I stay at home, Lord, and in Joseph's studio, your keeper and mine, I learn to work, to obey, to round the corners of my life and prepare you a work of art.
I'm staying at home, Lord! And I know that I am not alone because Mary, like any mother, is in the next room, doing chores and preparing lunch for all of us, God's family.
I'm staying at home, Lord! And I do it responsibly for my own good, for the health of my city, for my loved ones, and for the good of my brother, whom you have put beside me, asking me to take care of him in the garden of life.
I'm staying at home, Lord! And in the silence of Nazareth, I pledge to pray, to read, study, meditate, be useful for small jobs, in order to make our home more beautiful and more welcoming.
I'm staying at home, Lord! And in the morning, I thank you for the new day you give me, trying not to spoil it and welcome it with wonder, as a gift and an Easter surprise.
I'm staying at home, Lord! And at noon I will receive the greeting of the angel, I will make myself useful for love, in communion with you who have made you flesh to live among us; and, tired of the journey, thirsty, I will meet you at Jacob's well, and thirsty for love on the Cross.
I'm staying at home, Lord! And if the evening takes me melancholy, I will invoke you like the disciples of Emmaus: stay with us, the evening has arrived and the sun sets.
I'm staying at home, Lord! And in the night, in communion of prayer with the many sick, the lonely and all the caregivers, I will wait for the dawn to sing your mercy again and tell everyone that, in the storms, you have been my refuge.
I'm staying at home, Lord! And I don't feel alone and abandoned, because you told me: I'm with you every day. yes, and especially in these days of confusion, O Lord, in which, if my presence is not necessary, I will reach everyone,
only with the wings of prayer. Amen.
(with thanks to Redemptorist Publications)
My Forever Friend ( one of my favorites to sing )
Here is one verse and chorus of three
By Charlie Landsborough
A Christian, Country singer
Everybody needs a little help sometimes
No one stands alone
Makes no difference if you’re just a child like me
Or a king upon a throne
For there are no exceptions we all stand in the line
Everybody needs a friend
Let me tell you of MINE
He’s my forever friend
My leave me never friend
From darkest nights to rainbows end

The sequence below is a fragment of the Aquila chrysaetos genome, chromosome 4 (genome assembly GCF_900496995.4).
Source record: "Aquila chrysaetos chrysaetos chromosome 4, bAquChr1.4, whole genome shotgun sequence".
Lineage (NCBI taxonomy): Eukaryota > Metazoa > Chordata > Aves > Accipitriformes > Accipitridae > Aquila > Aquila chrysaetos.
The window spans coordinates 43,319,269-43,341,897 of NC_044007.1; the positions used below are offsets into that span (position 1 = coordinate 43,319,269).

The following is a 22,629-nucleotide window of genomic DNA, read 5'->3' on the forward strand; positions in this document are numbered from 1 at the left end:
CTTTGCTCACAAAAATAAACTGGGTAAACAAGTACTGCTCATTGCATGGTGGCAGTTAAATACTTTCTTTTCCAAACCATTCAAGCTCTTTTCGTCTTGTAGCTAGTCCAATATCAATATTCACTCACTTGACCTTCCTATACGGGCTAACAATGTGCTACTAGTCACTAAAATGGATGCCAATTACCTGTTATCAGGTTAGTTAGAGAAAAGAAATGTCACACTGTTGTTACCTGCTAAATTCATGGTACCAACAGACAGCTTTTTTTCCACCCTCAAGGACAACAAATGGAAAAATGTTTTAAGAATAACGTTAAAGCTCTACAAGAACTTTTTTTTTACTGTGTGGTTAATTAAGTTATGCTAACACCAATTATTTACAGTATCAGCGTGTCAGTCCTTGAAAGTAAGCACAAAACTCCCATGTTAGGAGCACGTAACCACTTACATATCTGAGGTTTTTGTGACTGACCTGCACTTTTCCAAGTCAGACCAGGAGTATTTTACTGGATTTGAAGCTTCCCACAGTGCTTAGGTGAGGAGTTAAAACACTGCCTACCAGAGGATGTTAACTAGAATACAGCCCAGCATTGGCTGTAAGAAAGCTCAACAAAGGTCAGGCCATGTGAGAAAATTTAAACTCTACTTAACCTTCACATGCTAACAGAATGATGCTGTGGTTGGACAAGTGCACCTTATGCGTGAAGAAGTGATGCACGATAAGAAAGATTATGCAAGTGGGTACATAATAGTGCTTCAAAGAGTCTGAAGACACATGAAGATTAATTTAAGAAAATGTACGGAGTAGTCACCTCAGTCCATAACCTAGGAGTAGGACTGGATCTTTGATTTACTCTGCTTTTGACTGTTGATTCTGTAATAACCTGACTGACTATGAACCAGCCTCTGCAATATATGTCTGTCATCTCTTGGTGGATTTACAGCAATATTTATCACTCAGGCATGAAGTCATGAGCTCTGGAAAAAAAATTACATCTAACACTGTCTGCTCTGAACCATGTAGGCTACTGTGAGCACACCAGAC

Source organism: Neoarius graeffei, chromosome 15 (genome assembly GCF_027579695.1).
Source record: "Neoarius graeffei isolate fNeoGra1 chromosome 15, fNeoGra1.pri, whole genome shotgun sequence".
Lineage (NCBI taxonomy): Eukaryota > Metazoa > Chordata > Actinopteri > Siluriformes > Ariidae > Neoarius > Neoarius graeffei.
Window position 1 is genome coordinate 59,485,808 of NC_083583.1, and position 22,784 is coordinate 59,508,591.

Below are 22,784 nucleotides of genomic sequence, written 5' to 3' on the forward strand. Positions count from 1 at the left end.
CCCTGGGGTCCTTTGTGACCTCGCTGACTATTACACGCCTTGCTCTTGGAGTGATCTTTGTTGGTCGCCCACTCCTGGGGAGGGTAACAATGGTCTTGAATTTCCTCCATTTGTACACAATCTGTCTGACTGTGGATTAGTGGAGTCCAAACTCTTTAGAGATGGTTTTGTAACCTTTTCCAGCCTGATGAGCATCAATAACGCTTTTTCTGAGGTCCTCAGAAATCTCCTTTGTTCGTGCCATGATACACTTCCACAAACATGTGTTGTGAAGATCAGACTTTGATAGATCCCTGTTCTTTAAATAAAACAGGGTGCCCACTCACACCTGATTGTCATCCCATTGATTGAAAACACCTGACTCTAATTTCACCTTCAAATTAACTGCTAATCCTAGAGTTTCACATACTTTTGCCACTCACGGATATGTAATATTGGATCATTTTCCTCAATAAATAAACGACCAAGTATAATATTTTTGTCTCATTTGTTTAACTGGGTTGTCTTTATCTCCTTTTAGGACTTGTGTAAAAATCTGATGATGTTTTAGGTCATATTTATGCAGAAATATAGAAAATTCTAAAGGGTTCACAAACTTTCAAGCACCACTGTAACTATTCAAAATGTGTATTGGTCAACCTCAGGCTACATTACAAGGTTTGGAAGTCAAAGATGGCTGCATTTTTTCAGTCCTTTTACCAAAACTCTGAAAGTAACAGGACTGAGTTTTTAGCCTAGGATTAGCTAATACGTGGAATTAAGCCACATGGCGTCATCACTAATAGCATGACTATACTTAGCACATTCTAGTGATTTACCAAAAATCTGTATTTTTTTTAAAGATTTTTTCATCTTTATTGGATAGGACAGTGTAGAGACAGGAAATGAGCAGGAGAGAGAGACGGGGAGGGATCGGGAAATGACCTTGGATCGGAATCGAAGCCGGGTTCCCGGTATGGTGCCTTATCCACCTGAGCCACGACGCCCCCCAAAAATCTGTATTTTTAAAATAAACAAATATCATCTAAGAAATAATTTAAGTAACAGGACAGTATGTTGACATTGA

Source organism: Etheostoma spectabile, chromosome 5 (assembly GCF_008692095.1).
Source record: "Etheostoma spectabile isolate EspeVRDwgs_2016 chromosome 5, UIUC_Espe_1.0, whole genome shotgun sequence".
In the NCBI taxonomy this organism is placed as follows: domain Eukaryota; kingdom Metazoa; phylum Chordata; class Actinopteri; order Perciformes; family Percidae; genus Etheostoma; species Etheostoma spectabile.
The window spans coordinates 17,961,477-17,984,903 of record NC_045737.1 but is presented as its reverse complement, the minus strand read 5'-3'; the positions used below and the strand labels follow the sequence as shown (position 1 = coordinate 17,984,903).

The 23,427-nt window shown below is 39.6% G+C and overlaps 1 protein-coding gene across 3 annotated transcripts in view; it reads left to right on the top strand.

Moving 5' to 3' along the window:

He’s my forever friend
Sent from Pauline Hulme (Calahonda)
Following the sudden and unexpected death of our dear friend Betty Frost, a Service of Thanksgiving will be held at Los Boliches after the lockdown period has ended and we are able to gather for worship once more. The date and time will be arranged when it is possible for members of Betty’s family to travel and is convenient for them to attend.
An Easter Blessing for you:
May the risen Lord Jesus
Bless you with
His compassionate Love
His perfect Peace
His abiding Presence
His faithful Friendship
His gentle Grace
And His saving Strength
And by the power of
His eternal Spirit
All these in your life
This Easter time
Lovely poem sent by Thea Jenkins
In a time of distance
The unexpected always happens in the way
The unexpected has always occurred:
While we are doing something else,
While we are thinking of altogether
Different things – matters that events
Then show to be every bit as unimportant
As our human concerns so often are;
And then, with the unexpected upon us,
We look at one another with a sort of surprise;
How could things possibly turn out this way
When we are so competent, so pleased
With the elaborate systems we’ve created –
Networks and satellites, intelligent machines,
Pills for every eventuality – except this one?
And so we turn again to face one another
And discover those things
We had almost forgotten,
But that, mercifully, are still there:
Love and friendship, not just for those
To whom we are closest, but also for those
Whom we do not know and of whom
Perhaps we have in the past been frightened;
The words brother and sister, powerful still,
Are brought out, dusted down,
Found to be still capable of expressing
What we feel for others, that precise concern;
Joined together in adversity
We discover things we had put aside:
Old board games with obscure rules,
Books we had been meaning to read,
Letters we had intended to write,
Things we had thought we might say
But for which we never found the time;
And from these discoveries of self, of time,
There comes a new realisation
That we have been in too much of hurry,
That we have misused our fragile world,
That we have forgotten the claims of others
Who have been left behind;
We find that out in our seclusion,
In our silence; we commit ourselves afresh,
We look for a few bars of song
That we used to sing together,
A long time ago; we give what we can,
We wait, knowing that when this is over
A lot of us – not all perhaps – but most,
Will be slightly different people,
And our world, though diminished,
Will be much bigger, its beauty revealed afresh
Alexander McCall Smith published 19th March